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Keri Putnam will be stepping down as the CEO of the Sundance Institute before the year is done, after a decadelong tenure with the media and arts nonprofit.
“I feel incredibly proud over what we have accomplished over the past decade, especially over this past year, and it just felt like the right time for me to try a new chapter and also for the organization,” said Putnam in an interview with The Hollywood Reporter.
Putnam, who first attended the famed festival in 1992, joined the Sundance Institute after a long career in production, including holding top posts at HBO Films and serving as president of production at Miramax. A central focus of the executive’s past decade has been spearheading efforts to bring more diversity into the Sundance fold and, by extension, the independent film space, which has long been overwhelmingly white and male. As Putnam explains, a main draw of the job was “the role [Sundance] played in launching artists that wouldn’t have been prioritized by the commercial system.”
A program launched under Putnam’s purview was Sundance Catalyst, meant to forge relationships between independent investors and filmmakers that has, over the past eight years, raised $40 million in equity and grant investment. Other new efforts included a fellowship to diversify critics covering the Park City festival as well a 2012 partnership with USC’s Annenberg Inclusion Initiative head Dr. Stacy Smith and Women in Film to study the barriers facing female-identifying artists. The latter led to the launch of the Women at Sundance program, which helped Sundance achieve gender parity in its programs. The 2021 iteration of the Sundance film festival saw female directors account for exactly 50 percent of the festival slate, while 51 percent of filmmakers were people of color.
“I had been coming to Sundance since 1992. I loved the institute and long understood the impact in launching talent and careers. By 2010 it was well-established in doing that work, but it was also facing, along with the rest of the industry, a vastly shifting field,” says Putnam. For Sundance, the 2010s saw the rise of the streamers in the independent space, and the globalization that had long been a part of the studio system had begun to seep into the independent film business models.
Putnam and her team established satellite festivals in London and Hong Kong, as well as the institute’s filmmaker Lab programs in Mexico, East Africa and the Middle East, among other locales.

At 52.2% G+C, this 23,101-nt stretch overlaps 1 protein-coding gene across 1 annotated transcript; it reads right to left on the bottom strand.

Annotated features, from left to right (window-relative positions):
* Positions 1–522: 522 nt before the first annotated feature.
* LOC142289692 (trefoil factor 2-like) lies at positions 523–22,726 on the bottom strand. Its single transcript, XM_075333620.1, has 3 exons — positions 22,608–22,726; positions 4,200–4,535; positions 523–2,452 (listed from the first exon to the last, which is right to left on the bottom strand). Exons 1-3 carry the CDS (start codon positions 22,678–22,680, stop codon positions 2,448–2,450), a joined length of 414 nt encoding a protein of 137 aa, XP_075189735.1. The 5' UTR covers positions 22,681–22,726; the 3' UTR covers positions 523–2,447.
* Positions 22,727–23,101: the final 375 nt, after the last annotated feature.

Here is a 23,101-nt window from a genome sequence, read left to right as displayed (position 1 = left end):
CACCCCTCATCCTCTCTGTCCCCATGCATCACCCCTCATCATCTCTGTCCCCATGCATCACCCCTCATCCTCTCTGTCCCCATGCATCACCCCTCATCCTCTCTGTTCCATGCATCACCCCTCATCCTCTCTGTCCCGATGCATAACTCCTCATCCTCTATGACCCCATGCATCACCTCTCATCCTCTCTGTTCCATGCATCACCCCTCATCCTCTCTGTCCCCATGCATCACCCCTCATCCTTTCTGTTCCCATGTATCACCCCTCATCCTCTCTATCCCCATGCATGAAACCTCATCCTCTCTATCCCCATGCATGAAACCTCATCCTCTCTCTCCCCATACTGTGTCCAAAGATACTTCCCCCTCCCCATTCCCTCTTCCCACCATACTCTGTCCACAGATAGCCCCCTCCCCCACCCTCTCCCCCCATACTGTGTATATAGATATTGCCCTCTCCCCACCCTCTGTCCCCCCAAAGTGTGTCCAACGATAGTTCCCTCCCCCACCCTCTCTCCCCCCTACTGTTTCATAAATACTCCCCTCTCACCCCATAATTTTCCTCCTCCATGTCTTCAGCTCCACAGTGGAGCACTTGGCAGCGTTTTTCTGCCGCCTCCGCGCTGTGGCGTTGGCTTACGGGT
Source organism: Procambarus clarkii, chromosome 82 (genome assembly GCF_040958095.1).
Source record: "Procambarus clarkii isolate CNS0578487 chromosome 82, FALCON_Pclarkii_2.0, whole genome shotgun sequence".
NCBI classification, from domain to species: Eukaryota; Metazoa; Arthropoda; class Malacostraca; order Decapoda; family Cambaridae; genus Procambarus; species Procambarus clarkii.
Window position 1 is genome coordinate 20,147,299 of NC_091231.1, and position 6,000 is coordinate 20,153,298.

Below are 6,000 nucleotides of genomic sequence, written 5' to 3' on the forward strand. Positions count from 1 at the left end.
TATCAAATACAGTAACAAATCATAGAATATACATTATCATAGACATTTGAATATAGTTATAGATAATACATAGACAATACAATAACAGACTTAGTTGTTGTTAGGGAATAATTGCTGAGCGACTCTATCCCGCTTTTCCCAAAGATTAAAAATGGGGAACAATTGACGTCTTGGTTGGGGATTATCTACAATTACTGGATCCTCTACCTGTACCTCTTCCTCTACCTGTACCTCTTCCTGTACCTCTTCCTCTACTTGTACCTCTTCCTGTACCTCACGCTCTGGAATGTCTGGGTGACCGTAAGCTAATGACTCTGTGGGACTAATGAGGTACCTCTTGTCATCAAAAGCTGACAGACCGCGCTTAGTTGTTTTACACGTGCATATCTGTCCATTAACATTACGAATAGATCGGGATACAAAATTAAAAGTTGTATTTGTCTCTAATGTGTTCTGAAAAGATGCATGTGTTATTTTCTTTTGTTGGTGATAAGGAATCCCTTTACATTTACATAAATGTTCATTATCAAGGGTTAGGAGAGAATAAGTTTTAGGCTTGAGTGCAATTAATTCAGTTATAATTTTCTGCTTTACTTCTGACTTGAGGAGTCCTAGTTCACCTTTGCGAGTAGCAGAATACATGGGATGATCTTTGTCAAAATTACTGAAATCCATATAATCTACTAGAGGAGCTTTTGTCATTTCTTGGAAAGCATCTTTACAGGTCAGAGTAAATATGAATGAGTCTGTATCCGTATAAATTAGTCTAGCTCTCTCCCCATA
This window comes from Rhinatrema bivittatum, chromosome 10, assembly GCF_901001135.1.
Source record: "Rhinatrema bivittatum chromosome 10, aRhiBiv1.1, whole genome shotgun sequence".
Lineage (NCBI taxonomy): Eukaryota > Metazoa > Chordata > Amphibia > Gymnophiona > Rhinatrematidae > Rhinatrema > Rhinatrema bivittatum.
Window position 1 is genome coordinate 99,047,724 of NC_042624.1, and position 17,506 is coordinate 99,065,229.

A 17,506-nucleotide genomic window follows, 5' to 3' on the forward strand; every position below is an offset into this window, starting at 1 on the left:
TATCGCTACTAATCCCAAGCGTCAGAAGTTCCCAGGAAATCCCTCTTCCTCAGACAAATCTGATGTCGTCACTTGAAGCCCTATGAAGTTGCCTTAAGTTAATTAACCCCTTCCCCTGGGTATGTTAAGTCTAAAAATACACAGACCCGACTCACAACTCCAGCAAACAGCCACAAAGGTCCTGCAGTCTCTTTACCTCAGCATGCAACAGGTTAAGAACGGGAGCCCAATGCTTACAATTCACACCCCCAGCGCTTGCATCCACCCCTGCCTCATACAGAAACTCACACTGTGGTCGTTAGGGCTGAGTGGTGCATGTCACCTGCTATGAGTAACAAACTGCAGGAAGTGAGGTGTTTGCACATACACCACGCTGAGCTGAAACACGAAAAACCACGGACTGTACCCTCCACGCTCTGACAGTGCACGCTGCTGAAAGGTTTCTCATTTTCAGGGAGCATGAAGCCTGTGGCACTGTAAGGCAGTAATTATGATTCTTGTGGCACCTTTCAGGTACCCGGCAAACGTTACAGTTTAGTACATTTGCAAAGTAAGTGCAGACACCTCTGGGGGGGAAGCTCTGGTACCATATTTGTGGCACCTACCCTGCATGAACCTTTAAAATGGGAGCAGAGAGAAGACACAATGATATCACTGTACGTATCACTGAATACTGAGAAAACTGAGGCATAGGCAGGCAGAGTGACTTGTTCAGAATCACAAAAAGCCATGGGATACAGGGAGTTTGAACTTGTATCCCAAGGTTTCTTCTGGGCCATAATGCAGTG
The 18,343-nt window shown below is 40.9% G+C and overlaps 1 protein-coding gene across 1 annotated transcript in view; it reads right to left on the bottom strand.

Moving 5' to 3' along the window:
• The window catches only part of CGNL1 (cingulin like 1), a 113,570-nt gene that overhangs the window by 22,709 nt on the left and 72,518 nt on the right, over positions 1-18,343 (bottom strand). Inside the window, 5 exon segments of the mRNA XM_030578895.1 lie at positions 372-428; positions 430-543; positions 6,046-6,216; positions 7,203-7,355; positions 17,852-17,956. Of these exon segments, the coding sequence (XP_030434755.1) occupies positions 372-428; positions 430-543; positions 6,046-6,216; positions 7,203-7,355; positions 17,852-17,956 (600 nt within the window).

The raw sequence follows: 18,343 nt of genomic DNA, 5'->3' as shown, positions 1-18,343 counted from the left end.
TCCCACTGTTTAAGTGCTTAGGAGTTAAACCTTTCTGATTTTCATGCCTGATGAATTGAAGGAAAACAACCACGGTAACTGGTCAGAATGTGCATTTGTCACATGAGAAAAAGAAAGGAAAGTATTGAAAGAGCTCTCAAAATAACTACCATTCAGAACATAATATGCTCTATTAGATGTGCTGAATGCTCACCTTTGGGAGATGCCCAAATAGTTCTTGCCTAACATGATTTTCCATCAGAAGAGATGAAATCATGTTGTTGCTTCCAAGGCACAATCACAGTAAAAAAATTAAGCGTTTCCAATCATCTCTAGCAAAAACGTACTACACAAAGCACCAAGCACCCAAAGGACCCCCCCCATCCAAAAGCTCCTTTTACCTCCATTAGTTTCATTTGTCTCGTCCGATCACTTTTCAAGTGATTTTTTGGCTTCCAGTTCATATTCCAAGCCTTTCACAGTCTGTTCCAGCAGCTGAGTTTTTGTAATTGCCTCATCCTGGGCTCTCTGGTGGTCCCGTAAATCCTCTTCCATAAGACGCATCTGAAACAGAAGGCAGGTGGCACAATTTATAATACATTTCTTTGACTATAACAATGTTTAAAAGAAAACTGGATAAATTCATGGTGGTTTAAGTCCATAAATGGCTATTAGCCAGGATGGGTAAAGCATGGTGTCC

“As a fierce supporter of independent creators, Keri has been instrumental in seeing the Institute through a decade of transformation, while keeping a laser-focus on Sundance’s mission of preserving, discovering, incubating and encouraging independent artistry in all forms,” said founder and president of Sundance Institute Robert Redford in a statement. “We cannot overstate her impact, and we thank Keri for her invaluable service in support of independent artists.”
“Under Keri’s leadership, Sundance forged new partnerships across the industry and beyond,” said the Sundance Institute’s board of trustees chair Pat Mitchell in a statement. “As a result, the Institute is stronger than ever, and poised to leverage this exciting moment to continue its invaluable work on behalf of independent artists in the US and around the world.” Mitchell and vice chair Ebs Burnough will lead the search committee for Putnam’s replacement, which Mitchell noted will come at the end of the fiscal year.
Putnam’s exit means that the 2021 iteration of the famed festival, the first Sundance to take place exclusively online due to restrictions surrounding COVID-19, will be her last. She calls the feat “one of the most challenging things I have ever worked on and one of the proudest moments I have ever been part of, too.” The online festival also acted as the first for new festival director Tabitha Jackson, who took over for John Cooper after his 11 years in the post.
When asked about what’s next, Putnam lists several possibilities, including a return to development and production or a stay in arts and culture work. “I am really eager to explore,” she says. “It’s such a dynamic time in the field that once I start doing a bit of listening and some exploring the answer will open up.”
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